Visitors to Cusco have a huge array of restaurants and cafes at their disposal; eateries have sprouted up even faster than hostales and bars, and most are clustered around the main drags leading from Plaza de Armas. Many of the city's most popular restaurants are large tourist joints with Andean music shows, while many more are economical, informal places favored by backpackers and adventure travelers -- some offer midday three-course meals (menus del día) for as little as S/10. However, Cusco is also blessed with a growing number of upscale dining options, and the dining scene has improved every year as it expands to accommodate new, and more sophisticated, visitors to the city. Prices, too, have crept steadily upward at the top end of the scale. Though you can still eat very inexpensively, Cusco is now also a place to reward yourself with a good meal if you've been in the jungle or been trekking in the mountains.

Cheap eateries line the narrow length of Calle Procuradores, which leads off the Plaza de Armas across from the Compañía de Jesús church and is sometimes referred to as "Gringo Alley." Many are pizzerias, as Cusco has become known for its wood-fired, crispy-crust pizzas. Lurking on Procuradores and Plaza de Armas are hawkers armed with menus, hoping to lure you inside restaurants. Most represent decent, upstanding restaurants (though some occasionally offer drugs and other services), but if you know where you want to dine, a polite "no, gracias" is usually all it takes to get them off your trail. Horror of horrors, McDonald's recently took over a coveted storefront right on the stately, ancient Plaza de Armas; fortunately, it's fairly discreet, with no giant glowing "M" to disrupt the harmonious appearance.

Several cool bars, such as Los Perros and The Muse, also double as (often quite good) restaurants, primarily for their young and hip clients who'd prefer to get their food the same place as their cocktails. Baco, owned by the folks that operate one of the best restaurants in Cusco, Cicciolina, is as much chic restaurant as wine bar, and serves great gourmet pizzas (closed on Sundays).

Not all restaurants in Cusco accept credit cards; many of those that do, especially the cheaper places, will levy a 10% surcharge to use plastic, so you're better off carrying cash (either soles or dollars). Top-flight restaurants often charge both a 10% service charge and 18% sales tax, neither of which is included in the prices listed.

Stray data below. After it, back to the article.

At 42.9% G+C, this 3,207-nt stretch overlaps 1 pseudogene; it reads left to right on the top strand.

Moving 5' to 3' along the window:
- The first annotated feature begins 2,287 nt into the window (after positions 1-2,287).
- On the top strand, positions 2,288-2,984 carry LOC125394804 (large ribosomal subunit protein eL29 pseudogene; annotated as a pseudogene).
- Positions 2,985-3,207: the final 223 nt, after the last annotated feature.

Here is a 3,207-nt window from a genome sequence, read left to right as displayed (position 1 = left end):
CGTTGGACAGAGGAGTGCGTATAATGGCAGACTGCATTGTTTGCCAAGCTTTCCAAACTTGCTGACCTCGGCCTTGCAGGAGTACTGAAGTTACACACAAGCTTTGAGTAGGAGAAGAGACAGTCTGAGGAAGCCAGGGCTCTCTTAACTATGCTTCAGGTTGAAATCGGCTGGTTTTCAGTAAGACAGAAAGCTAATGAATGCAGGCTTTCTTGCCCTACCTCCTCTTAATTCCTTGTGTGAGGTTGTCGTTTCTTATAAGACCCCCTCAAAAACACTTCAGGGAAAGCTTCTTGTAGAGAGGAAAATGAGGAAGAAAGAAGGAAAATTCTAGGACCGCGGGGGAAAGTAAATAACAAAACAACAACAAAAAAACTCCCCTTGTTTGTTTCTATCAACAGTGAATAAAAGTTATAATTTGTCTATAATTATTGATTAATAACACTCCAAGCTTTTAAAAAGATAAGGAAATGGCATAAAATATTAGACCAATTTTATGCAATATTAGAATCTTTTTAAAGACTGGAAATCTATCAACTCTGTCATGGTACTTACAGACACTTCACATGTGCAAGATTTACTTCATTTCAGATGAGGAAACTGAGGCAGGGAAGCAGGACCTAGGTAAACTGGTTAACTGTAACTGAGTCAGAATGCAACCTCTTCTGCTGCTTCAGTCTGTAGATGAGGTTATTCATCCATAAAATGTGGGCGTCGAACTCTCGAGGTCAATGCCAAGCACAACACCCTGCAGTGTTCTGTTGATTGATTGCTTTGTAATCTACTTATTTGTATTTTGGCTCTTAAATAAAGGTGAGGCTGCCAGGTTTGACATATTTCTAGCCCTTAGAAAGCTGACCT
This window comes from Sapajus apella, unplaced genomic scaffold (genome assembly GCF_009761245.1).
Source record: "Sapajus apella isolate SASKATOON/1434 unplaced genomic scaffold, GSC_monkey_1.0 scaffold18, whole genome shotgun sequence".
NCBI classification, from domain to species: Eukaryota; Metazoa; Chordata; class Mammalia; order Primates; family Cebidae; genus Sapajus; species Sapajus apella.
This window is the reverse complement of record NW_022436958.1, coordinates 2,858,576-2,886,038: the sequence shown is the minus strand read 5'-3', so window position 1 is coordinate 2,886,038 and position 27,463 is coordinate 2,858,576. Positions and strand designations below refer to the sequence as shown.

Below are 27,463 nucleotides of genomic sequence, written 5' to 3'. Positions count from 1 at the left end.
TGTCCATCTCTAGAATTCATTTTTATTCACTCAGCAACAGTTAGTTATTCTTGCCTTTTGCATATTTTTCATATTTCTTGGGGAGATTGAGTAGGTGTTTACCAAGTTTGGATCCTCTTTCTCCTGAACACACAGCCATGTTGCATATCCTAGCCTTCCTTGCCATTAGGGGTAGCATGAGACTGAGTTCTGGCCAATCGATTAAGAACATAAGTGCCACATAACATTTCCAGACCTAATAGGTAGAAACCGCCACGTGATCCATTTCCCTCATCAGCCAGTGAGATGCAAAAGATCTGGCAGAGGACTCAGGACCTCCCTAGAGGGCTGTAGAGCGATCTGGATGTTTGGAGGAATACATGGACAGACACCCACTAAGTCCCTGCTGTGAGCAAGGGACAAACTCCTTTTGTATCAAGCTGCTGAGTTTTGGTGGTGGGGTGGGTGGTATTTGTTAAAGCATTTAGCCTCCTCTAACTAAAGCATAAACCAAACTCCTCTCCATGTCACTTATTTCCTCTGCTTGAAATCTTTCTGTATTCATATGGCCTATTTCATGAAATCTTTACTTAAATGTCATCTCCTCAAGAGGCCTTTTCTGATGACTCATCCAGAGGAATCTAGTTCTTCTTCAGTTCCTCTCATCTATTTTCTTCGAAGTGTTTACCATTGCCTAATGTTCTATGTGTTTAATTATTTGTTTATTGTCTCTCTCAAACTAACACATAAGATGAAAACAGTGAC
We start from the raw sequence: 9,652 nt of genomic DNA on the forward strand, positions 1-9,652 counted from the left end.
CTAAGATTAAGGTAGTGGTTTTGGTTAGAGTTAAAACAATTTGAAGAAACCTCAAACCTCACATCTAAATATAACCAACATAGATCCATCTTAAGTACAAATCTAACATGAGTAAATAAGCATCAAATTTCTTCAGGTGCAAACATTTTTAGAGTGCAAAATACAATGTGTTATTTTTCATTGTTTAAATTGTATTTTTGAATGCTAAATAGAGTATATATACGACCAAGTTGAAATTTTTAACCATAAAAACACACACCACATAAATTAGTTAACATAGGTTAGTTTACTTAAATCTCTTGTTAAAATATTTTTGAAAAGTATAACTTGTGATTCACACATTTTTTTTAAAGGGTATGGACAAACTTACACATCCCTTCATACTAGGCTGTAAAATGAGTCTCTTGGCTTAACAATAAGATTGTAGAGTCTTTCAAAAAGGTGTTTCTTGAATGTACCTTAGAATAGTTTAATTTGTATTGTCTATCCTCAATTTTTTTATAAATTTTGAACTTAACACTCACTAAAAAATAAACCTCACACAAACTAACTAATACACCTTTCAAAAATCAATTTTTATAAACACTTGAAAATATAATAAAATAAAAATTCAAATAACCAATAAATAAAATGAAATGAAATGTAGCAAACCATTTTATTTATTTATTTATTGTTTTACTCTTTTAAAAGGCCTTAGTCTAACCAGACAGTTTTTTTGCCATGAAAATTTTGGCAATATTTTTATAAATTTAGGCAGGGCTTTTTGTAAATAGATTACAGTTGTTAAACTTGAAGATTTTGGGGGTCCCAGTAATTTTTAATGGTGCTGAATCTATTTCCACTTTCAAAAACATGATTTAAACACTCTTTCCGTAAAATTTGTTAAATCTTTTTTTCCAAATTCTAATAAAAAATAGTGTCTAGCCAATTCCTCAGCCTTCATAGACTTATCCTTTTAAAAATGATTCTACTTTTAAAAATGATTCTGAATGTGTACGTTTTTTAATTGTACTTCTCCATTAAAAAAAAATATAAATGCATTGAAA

Cusco's Quintas

When the day warms up under a huge blue sky in Cusco, you'll want to be outside. Cusco doesn't have many sidewalk cafes, but it does have a trio of quintas, traditional open-air restaurants that are most popular with locals on weekends. These are places to get large portions of good-quality Peruvian cooking at pretty reasonable prices. Among the dishes they all offer are tamales, cuy chactado (fried guinea pig with potatoes), chicharrón (deep-fried pork, usually served with mint, onions, and corn), alpaca steak, lechón (suckling pig), and costillas (ribs). You can also get classics such as rocoto relleno (stuffed hot peppers) and papa rellena (potatoes stuffed with meat or vegetables). Vegetarian options include sopa de quinoa (grain soup), fried yuca, and torta de papa (potato omelets). Quintas are open only for lunch (noon-5 or 6pm), and most people make a visit their main meal of the day. Main courses cost between S/15 and S/45.

Raw Fish: A Cure for What Ails You

If you hang out so much and so late in Cusco that you wind up with a wicked hangover -- which is even more of a problem at an altitude of 3,300m (11,000 ft.) -- adopt the tried-and-true Andean method of reviving yourself. For once, the solution is not coca-leaf tea -- it's ceviche that seems to do the trick. Something about raw fish marinated in lime and chili makes for a nice slap in the face. When I lived in Ecuador (a country that fights with Peru not only over boundaries, but also over credit for having invented ceviche), late Sunday mornings at the cevichería were part of the weekly routine for pale-faced folks hiding behind sunglasses.

Note: This information was accurate when it was published, but can change without notice. Please be sure to confirm all rates and details directly with the companies in question before planning your trip.